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Pivoting the Open Trust Taxonomy for OAuth2 (OTTO) to meet the requirements of Federation 2.0

Federations have a crucial role to play in our digital infrastructure.
In our non-cyber world (i.e. real life), we look to central authorities to help us know who we can trust, and who plays by our rules. For example, health insurance companies in the U.S. list which doctors are in the network. We know that these providers have signed certain agreements (i.e. that they will accept payment from our insurer). Like a federation, health insurers provide the tools (websites and technical
infrastructure) and rules (legal agreements) that enable us to efficiently receive care (sometimes!).

The Kantara OTTO working group was started about a year ago, to develop a standard to be used by federation operators to address new requirements arising from OAuth2 profiles for authentication and authorization. The group has developed a set of REST API’s and a JSON-LD data structure. The group found that JSON-LD combines the simplicity of JSON and the ability to reference data via the Web. Using links to express federation membership enables data about a service to be managed in one place. Links are also an interesting way to represent inter-federation agreements, while reducing data replication.

OTTO defines three key actors in the federation ecosystem:

  1. Registration Authority (RA)—the operator of a technical infrastructure that can host multiple federations.
  2. Federation Operator (FO)—the party responsible for making the policy and procedures for the ecosystem, approving participants, and filtering data.
  3. Participants—the organizations that want to join the federation.

The API’s are all published by the RA—one RA can host multiple federations. This multi-tenant approach was influenced by the work of the Jagger federation software, which already supports the management of multiple federations. Independently operated RA’s can also reduce the technical barriers needed to host a federation, freeing the people behind the federation to focus on the hard part—the legal agreements and community consensus building.

OTTO has defined a compact search query syntax to enable the identification of services offered by a federation. Previously, the Metadata Query Protocol offered a solution to search by primary key—in SAML the entityID XML attribute. OTTO goes further, enabling queries to be expressed based on the properties of the participants’ services. For example, find all the websites that are in the “research” category.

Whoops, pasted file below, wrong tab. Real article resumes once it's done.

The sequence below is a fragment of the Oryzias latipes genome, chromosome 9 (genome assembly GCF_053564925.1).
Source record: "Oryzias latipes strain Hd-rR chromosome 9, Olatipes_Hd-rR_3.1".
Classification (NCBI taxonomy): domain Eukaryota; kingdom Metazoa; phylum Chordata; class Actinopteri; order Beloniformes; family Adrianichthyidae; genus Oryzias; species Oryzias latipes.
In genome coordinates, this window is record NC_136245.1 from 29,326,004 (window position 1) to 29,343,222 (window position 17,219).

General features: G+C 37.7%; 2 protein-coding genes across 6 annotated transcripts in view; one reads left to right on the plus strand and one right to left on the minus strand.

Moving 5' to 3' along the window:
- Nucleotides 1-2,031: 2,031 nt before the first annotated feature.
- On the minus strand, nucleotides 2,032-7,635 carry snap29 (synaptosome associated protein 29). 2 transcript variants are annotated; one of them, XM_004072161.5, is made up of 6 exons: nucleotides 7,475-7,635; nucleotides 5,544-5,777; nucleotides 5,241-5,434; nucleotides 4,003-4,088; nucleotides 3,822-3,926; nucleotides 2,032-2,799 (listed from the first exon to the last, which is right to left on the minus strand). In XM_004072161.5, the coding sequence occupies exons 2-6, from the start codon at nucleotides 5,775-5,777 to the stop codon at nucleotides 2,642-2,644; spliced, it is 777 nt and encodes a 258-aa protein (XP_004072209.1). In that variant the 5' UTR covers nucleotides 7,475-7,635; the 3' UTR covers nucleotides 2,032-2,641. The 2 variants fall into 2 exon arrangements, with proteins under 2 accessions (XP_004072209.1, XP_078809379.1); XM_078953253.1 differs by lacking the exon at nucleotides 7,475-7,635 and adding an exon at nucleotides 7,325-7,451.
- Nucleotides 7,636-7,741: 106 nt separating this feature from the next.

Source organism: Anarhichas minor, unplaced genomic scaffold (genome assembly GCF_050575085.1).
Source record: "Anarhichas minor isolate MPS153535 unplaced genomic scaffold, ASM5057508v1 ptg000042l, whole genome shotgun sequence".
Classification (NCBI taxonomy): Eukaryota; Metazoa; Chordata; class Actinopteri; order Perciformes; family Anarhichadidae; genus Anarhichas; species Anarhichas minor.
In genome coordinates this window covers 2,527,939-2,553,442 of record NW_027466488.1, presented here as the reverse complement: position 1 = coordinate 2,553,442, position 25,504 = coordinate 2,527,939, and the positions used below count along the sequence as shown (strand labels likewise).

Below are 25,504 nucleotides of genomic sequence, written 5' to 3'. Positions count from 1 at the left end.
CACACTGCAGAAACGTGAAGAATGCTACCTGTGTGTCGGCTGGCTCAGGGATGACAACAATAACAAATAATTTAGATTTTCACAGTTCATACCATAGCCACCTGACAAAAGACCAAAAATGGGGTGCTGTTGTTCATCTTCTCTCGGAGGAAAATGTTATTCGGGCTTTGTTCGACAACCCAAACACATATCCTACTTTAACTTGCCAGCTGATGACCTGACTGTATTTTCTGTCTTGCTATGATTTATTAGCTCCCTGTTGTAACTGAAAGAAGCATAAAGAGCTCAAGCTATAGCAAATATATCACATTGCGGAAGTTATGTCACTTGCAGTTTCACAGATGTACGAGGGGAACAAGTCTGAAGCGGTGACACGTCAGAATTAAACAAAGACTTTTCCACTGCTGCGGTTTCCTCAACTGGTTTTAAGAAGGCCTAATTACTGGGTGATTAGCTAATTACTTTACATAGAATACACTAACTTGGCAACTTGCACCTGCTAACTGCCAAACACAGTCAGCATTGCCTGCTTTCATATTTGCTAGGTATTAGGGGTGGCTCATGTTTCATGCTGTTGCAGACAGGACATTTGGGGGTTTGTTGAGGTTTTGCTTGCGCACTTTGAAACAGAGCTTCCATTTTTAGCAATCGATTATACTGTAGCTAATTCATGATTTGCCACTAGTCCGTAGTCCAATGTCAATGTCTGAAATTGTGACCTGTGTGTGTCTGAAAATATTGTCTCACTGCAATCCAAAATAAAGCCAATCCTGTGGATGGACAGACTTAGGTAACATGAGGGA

In the last year, OAuth2 and OpenID Connect have introduced solutions aimed at shoring up the ability of federation operators to add trust.

In the scenario defined in the OpenID Connect federation draft, the federation operator publishes only its public key, and validates and then signs requests from OpenID Providers and Relying Parties. In the process, this draft also defines several new features which will be useful to OTTO, including a way for an OpenID Provider to publish signing keys, and a Relying Party to register signing keys. A signing key is a rotated less frequently (or never). This is in contrast to OpenID Connect keys used for signing responses, which are rotated frequently (normally every two days).

Using the working draft specification, Gluu has implemented an open source OTTO server in Node. You can see the API documentation for this server at http://otto-test.gluu.org/swagger Gluu has also published a test OTTO data generator: http://otto-test.gluu.org:8080.
The current draft specification can be found as the README page of the OTTO Github home page: https://github.com/KantaraInitiative/wg-otto.

Although the project has been moving forward, more contributors are needed—especially people who might want to help draft the specification. If you’re interested, you can join at:
https://kantarainitiative.org/confluence/display/OTTO/Charter.